2013-06-08 – In a rare solo excursion, I drove down to the University of Chicago to see my cousin David Satter’s documentary film Age of Delirium, which is based on his book by the same title. It’s about the collapse of the Soviet Union. The film was presented as part of the Alumni Weekend. It was David’s 45th reunion. It was my 40th. After the film, David took questions.
Before I get to the questions, I want to give David one more plug. David’s film, just yesterday, won the Van Gogh Grand Jury Prize of the Amsterdam International Film Festival. I didn’t know that David was a film maker and here he is winning prizes! Congratulations David! Your mom and dad would be proud.
Now for the questions, or to be precise: one question.
One woman, a member of David’s class of 1968 asked how he compared Soviet atrocities and disregard for truth with what’s going on in the United States today. To me the question answers itself, but David gave the question great respect. He said that this question is often asked when he shows the film in the United States or Britain but that it’s not on people’s minds when he shows it in Russia. The reasons? There are two: First, the scale of the atrocities and deception of the Soviet Union were in a completely different league of enormity. Millions killed is a different level of persecution than enhanced scrutiny of an application for tax exemption! The second reason is that, even though there is plenty of contention in US politics, there is an underlying acceptance of a framework of right and wrong that didn’t exist in the Soviet Union. We could debate this latter point, but the first point is right on target.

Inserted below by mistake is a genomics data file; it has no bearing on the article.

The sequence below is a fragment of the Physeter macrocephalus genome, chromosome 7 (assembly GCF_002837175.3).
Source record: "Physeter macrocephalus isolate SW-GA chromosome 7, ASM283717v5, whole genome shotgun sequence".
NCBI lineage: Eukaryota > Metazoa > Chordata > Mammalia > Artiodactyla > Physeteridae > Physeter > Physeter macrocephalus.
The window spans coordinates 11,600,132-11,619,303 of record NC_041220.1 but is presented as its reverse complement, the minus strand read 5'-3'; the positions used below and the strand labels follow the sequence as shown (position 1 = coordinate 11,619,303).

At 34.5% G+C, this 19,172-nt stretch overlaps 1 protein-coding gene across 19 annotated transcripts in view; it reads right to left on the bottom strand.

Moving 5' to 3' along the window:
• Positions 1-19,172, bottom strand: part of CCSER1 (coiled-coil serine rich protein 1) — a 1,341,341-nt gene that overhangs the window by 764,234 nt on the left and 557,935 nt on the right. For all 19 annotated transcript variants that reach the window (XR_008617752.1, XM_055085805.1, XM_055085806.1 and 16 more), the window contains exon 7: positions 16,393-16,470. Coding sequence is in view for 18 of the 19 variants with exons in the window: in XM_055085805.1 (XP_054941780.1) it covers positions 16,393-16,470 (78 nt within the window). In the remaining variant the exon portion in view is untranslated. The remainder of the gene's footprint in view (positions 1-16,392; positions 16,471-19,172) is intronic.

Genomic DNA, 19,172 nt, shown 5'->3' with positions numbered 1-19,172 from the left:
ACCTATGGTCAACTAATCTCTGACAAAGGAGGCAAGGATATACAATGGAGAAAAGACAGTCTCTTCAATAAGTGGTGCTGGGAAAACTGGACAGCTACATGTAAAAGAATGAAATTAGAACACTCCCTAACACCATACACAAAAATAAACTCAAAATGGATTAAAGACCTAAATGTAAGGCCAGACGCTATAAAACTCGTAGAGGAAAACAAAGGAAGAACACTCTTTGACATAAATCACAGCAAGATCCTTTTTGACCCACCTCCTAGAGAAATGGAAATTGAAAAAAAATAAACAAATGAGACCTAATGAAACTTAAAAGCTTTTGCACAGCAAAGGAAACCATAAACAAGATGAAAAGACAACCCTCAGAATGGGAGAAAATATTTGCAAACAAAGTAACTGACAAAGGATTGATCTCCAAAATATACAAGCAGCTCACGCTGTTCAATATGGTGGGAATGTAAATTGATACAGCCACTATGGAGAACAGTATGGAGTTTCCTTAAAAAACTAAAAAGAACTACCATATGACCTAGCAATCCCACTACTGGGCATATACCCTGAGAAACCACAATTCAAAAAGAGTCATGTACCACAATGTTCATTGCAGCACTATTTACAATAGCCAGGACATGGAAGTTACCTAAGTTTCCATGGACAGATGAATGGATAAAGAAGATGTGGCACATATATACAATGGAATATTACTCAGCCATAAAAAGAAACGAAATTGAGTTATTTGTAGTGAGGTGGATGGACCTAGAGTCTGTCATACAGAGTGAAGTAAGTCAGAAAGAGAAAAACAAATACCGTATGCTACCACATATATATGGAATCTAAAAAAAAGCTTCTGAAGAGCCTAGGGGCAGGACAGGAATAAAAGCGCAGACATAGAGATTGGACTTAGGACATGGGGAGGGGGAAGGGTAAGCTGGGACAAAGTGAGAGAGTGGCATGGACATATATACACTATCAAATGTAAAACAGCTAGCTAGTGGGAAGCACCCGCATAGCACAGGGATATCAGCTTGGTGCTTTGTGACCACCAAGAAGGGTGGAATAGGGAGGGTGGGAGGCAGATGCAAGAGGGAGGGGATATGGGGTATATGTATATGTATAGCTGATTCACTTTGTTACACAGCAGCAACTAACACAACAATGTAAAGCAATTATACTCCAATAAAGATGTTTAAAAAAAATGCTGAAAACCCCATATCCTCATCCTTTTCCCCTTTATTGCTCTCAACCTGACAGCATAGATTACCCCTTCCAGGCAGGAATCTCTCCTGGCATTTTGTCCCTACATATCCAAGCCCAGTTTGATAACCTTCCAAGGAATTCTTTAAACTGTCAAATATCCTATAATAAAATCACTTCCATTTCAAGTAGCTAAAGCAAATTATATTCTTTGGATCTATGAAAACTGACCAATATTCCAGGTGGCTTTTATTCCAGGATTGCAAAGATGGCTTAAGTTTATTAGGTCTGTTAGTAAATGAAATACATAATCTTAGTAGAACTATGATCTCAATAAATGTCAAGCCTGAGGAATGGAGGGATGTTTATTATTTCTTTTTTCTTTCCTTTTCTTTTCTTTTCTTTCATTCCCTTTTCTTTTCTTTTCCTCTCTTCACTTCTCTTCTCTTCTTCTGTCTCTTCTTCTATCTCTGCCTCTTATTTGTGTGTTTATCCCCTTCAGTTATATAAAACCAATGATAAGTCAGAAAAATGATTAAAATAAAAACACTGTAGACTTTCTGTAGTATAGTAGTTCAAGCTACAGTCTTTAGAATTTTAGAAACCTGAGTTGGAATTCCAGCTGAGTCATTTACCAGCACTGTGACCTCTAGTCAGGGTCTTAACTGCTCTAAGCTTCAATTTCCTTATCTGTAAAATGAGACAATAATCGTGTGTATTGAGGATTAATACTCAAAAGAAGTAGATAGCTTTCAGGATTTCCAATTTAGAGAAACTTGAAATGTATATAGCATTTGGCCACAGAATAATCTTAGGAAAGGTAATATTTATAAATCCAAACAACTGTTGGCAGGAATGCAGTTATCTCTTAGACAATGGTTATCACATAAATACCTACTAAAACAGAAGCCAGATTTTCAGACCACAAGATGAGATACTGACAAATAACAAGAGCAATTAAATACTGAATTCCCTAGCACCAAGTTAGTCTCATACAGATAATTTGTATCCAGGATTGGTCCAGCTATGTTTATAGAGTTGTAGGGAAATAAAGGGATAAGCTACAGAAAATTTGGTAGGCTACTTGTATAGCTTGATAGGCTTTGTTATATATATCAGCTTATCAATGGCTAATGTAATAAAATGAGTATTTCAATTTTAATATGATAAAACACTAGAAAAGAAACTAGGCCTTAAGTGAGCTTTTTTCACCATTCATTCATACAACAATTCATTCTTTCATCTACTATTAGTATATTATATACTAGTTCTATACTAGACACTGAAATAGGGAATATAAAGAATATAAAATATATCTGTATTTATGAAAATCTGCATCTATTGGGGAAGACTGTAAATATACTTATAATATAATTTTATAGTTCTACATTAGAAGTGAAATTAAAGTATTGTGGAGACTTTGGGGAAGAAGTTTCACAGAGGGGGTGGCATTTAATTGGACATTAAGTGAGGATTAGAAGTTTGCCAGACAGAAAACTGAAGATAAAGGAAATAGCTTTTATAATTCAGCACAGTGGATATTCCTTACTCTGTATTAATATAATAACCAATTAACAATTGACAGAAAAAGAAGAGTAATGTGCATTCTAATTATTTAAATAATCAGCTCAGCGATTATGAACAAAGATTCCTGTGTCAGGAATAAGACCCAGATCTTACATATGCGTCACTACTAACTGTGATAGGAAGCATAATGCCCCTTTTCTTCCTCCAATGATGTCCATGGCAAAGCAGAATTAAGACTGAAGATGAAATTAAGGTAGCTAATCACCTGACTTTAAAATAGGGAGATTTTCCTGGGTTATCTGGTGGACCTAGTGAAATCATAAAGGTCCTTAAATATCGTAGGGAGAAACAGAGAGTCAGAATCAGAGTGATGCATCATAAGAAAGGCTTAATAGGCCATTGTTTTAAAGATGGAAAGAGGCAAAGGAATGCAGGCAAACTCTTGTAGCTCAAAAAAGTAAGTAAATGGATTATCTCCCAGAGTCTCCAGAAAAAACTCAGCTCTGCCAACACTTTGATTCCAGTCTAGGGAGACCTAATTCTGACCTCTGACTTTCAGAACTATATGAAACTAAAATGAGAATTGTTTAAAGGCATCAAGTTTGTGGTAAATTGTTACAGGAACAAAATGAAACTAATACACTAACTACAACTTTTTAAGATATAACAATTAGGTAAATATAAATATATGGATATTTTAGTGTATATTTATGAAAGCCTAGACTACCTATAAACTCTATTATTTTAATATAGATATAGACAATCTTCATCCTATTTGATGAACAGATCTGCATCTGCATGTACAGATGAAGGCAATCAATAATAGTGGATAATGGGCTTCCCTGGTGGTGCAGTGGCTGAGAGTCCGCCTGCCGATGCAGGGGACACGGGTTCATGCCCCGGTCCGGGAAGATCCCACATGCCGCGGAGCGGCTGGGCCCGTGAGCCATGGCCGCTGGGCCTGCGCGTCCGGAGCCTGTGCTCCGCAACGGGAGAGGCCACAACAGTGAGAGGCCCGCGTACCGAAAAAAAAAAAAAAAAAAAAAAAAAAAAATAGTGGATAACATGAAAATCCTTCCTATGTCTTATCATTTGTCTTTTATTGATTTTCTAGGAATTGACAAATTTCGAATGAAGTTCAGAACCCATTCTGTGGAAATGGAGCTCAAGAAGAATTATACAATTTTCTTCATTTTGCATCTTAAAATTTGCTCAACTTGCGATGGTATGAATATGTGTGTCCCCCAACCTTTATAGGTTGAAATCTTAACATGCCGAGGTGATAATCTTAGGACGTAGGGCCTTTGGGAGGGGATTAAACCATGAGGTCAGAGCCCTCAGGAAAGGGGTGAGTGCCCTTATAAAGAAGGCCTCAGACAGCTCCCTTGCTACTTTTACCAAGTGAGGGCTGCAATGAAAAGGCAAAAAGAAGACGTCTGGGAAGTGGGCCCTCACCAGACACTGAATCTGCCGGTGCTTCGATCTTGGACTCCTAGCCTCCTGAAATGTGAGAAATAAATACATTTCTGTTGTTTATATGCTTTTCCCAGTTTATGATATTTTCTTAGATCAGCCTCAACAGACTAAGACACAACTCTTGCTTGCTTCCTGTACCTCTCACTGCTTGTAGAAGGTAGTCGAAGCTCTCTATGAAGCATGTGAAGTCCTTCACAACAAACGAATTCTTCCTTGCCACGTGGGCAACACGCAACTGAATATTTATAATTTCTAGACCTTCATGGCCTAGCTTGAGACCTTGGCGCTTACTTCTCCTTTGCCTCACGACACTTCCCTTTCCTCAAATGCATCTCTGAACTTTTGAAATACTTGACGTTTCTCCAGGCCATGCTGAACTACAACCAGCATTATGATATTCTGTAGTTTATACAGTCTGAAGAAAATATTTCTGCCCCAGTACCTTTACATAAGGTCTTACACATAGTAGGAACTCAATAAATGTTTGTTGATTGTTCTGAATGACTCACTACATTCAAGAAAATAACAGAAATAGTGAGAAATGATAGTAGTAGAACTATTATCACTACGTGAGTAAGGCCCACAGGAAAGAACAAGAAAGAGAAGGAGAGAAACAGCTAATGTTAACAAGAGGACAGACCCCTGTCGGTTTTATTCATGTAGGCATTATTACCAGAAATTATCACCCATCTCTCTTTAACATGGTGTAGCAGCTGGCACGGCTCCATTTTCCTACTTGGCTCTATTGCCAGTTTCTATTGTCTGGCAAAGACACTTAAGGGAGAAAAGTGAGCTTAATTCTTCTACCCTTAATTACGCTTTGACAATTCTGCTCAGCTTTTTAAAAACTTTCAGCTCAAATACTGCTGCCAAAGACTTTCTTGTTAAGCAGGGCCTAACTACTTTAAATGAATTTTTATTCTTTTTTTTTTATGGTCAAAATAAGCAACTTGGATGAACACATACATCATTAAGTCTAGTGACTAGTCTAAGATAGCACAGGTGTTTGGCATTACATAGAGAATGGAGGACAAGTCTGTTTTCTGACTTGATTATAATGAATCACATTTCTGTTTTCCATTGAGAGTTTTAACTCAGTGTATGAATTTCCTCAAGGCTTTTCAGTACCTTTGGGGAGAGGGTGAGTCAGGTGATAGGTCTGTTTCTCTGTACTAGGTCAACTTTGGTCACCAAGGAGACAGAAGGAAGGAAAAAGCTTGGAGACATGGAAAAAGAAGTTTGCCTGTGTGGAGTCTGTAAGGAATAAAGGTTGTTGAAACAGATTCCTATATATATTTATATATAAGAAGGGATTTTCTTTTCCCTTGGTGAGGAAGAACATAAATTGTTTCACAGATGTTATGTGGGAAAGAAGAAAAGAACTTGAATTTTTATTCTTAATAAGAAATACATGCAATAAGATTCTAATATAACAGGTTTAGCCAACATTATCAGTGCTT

I didn’t ask any questions. But if I had, I would have reframed this comparison question as follows.
David, when you analyze a regime like the Soviet Union, after its fall, or Nazi Germany, after its defeat, you have knowledge of the monstrosity that the regime became. My question is about the beginnings of delirium. Were the seeds of monstrosity planted from the very beginning? (And focus your answer on the Soviet Union. Let’s assume seeds of Nazi monstrosity were probably present from the beginning.) In your talk last night, you acknowledged that communism had appeal to many intelligent people. How does a people know when they are on the right path or the wrong path?
Folks in our political world like to talk about slippery slopes. Of course, only our opponents are on the slippery slope. Folks on the American right like to call things socialist that aren’t. Folks on the American left like to call things fascist that aren’t.
But the Soviet Union was authentically evil. When in its formation did it cross the line? And, based on your analysis, do we have anything comparable to worry about?